Indian debt markets witnessed high volatility in the June-Sept-13 period with the shortterm yields hardening up by more than 300 bps. In the same period, the 10-year G-sec rose from 7.16% to touch a high of around 9%.
The genesis of this volatility was in the rising fear of an impending QE3 tapering, which led to a sharp fall in the rupee (a peak to bottom fall of around 18%) against the dollar. It was this tumble in the rupee value which prompted the RBI to tighten the liquidity flow, as also to raise its effective borrowing rate (MSF).
However, the hardening of the yields in the US debt market, and the less than sufficient recovery in the inflation and the US jobs market, have prompted the US Fed to postpone the tapering (into 2014). This has considerably improved the Indian forex and debt market sentiment and also provided time to factor-in the post-tapering effects on various assets. This improvement in the forex and debt market sentiment has allowed the RBI to gradually normalise the policy rates. The operational borrowing rate (MSF) was reduced by around 150 bps in a matter of weeks.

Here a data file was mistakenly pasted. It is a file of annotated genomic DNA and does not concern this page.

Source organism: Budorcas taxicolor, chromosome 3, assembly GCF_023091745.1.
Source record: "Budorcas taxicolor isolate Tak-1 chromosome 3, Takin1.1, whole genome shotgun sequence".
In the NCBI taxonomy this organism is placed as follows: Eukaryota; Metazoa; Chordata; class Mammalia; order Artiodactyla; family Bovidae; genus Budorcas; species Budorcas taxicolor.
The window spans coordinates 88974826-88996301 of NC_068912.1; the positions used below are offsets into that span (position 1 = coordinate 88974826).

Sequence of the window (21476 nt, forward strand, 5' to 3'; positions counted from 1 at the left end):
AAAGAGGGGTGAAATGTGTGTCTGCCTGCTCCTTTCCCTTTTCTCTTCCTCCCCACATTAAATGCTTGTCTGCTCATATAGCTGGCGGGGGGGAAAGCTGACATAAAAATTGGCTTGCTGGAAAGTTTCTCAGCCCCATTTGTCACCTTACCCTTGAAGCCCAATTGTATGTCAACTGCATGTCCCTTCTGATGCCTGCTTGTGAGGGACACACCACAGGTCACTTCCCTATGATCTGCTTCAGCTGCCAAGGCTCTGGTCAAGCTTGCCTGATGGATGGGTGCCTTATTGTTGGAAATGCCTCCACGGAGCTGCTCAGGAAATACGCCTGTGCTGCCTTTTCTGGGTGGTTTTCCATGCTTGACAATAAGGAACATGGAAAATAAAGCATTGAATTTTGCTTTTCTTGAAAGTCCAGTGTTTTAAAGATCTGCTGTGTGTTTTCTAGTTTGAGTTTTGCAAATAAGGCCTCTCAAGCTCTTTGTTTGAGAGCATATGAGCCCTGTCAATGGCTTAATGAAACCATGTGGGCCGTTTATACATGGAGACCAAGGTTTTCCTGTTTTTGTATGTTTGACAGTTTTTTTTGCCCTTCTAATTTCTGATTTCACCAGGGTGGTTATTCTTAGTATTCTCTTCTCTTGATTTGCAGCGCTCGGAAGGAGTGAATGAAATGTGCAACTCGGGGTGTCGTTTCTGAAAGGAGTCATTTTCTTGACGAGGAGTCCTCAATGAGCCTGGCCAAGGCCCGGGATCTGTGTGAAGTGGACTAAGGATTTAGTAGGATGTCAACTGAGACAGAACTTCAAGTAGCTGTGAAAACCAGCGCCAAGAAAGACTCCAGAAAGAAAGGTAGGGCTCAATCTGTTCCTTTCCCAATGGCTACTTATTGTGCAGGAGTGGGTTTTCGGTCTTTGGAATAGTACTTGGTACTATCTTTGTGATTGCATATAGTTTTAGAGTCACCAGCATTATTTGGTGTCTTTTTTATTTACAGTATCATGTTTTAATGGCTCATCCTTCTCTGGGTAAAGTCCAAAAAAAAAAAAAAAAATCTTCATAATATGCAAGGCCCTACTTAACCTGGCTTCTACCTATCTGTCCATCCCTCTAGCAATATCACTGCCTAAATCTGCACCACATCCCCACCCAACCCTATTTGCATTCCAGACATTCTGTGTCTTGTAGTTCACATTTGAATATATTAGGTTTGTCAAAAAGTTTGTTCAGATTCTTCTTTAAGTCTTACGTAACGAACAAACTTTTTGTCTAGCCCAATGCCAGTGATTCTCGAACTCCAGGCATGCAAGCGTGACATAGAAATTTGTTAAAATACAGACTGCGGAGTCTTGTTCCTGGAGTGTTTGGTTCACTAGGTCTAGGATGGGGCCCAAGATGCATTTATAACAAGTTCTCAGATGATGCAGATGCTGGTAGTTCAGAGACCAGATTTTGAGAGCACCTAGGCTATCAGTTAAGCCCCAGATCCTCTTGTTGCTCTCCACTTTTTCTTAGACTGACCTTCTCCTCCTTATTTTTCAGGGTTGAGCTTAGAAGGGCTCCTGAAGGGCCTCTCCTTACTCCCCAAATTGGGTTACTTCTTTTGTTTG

In this period, RBI increased the repo rate in two tranches of 25 bps each to 7.75%. This hike in repo rate was done on account of the rising benchmark inflation (especially due to price rise in food commodities). As a result, the G-sec yield curve has steepened, with the fresh 10- year benchmark finding support at around 8.70% levels. In the money market, most of the T-bills are trading at around 8.80% to 8.90% band.
The debt market appetite seems to be moderate on account of the uncertainty surrounding further repo rate hikes. The discontinuous nature of OMO action by the RBI too does not provide ample comfort to the market. It is apparent that central banker is trying to keep the rupee and the debt market yields in a manageable range, for the time being.
The RBI seems to be waiting for the QE3 tapering schedule to play out, so as